In 2004, I wrote a blog post about how artists and creative types should hang on to their day job:
The post was titled, “The Sex & Cash Theory”:
THE SEX & CASH THEORY: “The creative person basically has two kinds of jobs: One is the sexy, creative kind. Second is the kind that pays the bills. Sometimes the task in hand covers both bases, but not often. This tense duality will always play center stage. It will never be transcended.”
The blog post ended up being read by literally millions of people (six million, the last time anyone counted); it ended up being a chapter in my 2009 bestseller, “Ignore Everybody”.
Looking back, it’s probably the passage in the book that people mention the most, when they send me fan mail. I guess it really hit a nerve.
Here’s the rest of it it. It’s thankfully not very long:
A good example is Phil, a NY photographer friend of mine. He does really wild stuff for the indie magazines- it pays nothing, but it allows him to build his portfolio. Then he’ll go off and shoot some catalogues for a while. Nothing too exciting, but it pays the bills.
Another example is somebody like Martin Amis. He writes “serious” novels, but he has to supplement his income by writing the occasional newspaper article for the London papers (novel royalties are bloody pathetic- even bestsellers like Amis aren’t immune).
Or actors. One year John Travolta will be in an ultra-hip flick like Pulp Fiction (“Sex”), the next he’ll be in some dumb spy thriller (“Cash”).
Or painters. You spend one month painting blue pictures because that’s the color the celebrity collectors are buying this season (“Cash”), you spend the next month painting red pictures because secretly you despise the color blue and love the color red (“Sex”).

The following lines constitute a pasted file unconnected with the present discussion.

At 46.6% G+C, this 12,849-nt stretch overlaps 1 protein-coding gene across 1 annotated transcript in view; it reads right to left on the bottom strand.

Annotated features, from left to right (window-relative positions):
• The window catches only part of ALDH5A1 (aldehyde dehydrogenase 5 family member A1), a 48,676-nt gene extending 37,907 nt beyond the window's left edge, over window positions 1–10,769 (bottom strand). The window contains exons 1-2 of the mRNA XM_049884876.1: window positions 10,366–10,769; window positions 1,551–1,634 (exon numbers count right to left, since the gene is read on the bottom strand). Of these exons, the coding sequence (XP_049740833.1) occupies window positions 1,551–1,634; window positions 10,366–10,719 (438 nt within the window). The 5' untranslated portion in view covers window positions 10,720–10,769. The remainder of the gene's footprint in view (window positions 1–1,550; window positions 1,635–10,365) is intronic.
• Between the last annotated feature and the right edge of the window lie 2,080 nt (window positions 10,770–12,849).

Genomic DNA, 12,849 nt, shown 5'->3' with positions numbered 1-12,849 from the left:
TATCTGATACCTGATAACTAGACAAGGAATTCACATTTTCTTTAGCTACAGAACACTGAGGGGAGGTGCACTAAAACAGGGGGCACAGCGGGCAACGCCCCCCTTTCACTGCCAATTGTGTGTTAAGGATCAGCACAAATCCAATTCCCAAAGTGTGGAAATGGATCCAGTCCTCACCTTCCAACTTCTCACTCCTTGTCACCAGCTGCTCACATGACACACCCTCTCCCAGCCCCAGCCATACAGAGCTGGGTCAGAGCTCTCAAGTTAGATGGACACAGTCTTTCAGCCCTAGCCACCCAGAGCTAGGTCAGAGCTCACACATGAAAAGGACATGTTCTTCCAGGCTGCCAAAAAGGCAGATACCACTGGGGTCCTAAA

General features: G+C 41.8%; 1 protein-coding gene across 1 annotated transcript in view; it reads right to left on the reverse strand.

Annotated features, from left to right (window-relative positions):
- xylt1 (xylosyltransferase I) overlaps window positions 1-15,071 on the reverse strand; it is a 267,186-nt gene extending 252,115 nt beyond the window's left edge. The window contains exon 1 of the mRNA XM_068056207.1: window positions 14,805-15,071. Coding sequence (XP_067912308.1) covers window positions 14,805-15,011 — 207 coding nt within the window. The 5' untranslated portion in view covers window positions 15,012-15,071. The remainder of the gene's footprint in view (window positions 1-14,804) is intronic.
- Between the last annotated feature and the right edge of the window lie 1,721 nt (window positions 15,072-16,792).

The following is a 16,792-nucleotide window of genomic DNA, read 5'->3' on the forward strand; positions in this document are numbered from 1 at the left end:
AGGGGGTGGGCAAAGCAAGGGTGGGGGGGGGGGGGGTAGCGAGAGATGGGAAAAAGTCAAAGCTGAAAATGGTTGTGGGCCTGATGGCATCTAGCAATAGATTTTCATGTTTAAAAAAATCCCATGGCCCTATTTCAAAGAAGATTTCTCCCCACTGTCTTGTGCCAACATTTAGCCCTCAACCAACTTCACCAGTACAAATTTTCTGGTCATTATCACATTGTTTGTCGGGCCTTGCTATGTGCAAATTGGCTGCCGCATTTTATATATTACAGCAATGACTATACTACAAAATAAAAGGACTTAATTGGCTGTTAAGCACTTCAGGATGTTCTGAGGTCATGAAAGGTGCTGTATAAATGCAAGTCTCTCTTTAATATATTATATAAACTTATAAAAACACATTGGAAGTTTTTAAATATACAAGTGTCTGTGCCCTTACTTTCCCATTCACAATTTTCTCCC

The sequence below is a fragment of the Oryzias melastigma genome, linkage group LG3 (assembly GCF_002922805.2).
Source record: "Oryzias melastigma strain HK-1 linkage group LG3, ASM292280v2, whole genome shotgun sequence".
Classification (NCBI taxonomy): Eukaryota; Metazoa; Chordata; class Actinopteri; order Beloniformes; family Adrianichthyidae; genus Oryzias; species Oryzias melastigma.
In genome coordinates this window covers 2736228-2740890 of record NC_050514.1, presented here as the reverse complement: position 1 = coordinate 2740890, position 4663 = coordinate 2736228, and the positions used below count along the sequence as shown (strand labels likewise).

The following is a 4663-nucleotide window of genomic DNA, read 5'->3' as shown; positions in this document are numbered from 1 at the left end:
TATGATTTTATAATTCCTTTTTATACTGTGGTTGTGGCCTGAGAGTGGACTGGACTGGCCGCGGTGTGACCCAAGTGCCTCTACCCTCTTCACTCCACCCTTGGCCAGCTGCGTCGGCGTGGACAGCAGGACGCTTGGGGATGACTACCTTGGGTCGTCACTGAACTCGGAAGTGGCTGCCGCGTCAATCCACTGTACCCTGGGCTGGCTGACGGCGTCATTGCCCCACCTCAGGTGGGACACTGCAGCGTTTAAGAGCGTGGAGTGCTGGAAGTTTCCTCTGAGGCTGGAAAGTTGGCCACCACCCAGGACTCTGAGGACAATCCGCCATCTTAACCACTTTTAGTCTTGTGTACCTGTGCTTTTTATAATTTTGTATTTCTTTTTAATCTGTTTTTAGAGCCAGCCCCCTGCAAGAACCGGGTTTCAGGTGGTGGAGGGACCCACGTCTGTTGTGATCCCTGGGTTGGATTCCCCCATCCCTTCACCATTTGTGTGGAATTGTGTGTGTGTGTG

Or geeks. You spend your weekdays writing code for a faceless corporation (“Cash”), then you spend your evening and weekends writing anarchic, weird computer games to amuse your techie friends with (“Sex”).
It’s balancing the need to make a good living while still maintaining one’s creative sovereignty. My M.O. is my cartooning (“Sex”), coupled with my day job (“Cash”).
I’m thinking about the young writer who has to wait tables to pay the bills, in spite of her writing appearing in all the cool and hip magazines…. who dreams of one day of not having her life divided so harshly.
Well, over time the ‘harshly’ bit might go away, but not the ‘divided’.
“This tense duality will always play center stage. It will never be transcended.”
As soon as you accept this, I mean really accept this, for some reason your career starts moving ahead faster. I don’t know why this happens. It’s the people who refuse to cleave their lives this way- who just want to start Day One by quitting their current crappy day job and moving straight on over to best-selling author… Well, they never make it.
Anyway, it’s called “The Sex & Cash Theory”. Keep it under your pillow.
Considering it’s almost 15 years old, the post hasn’t dated too badly. Martin Amis and John Travolta may have greyed a little, but the points made are still perfectly valid. The “tense duality” between art and commerce still remains and, like I said, it will never be transcended.
Looking back on three decades in the Creative game (Cartooning, fine art, advertising, film, TV, book authoring, marketing, publishing, corporate consulting… you name it, I’ve done it), it seems to me that managing The Sex & Cash Theory is the hardest part of the game.
The external stuff- making the work, finding collaborators, raising the production funds, learning how to market oneself, finding customers, learning about running the business- that’s all pretty easy in comparison.
Embracing The Sex & Cash Theory, managing the “tense duality” is the real killer…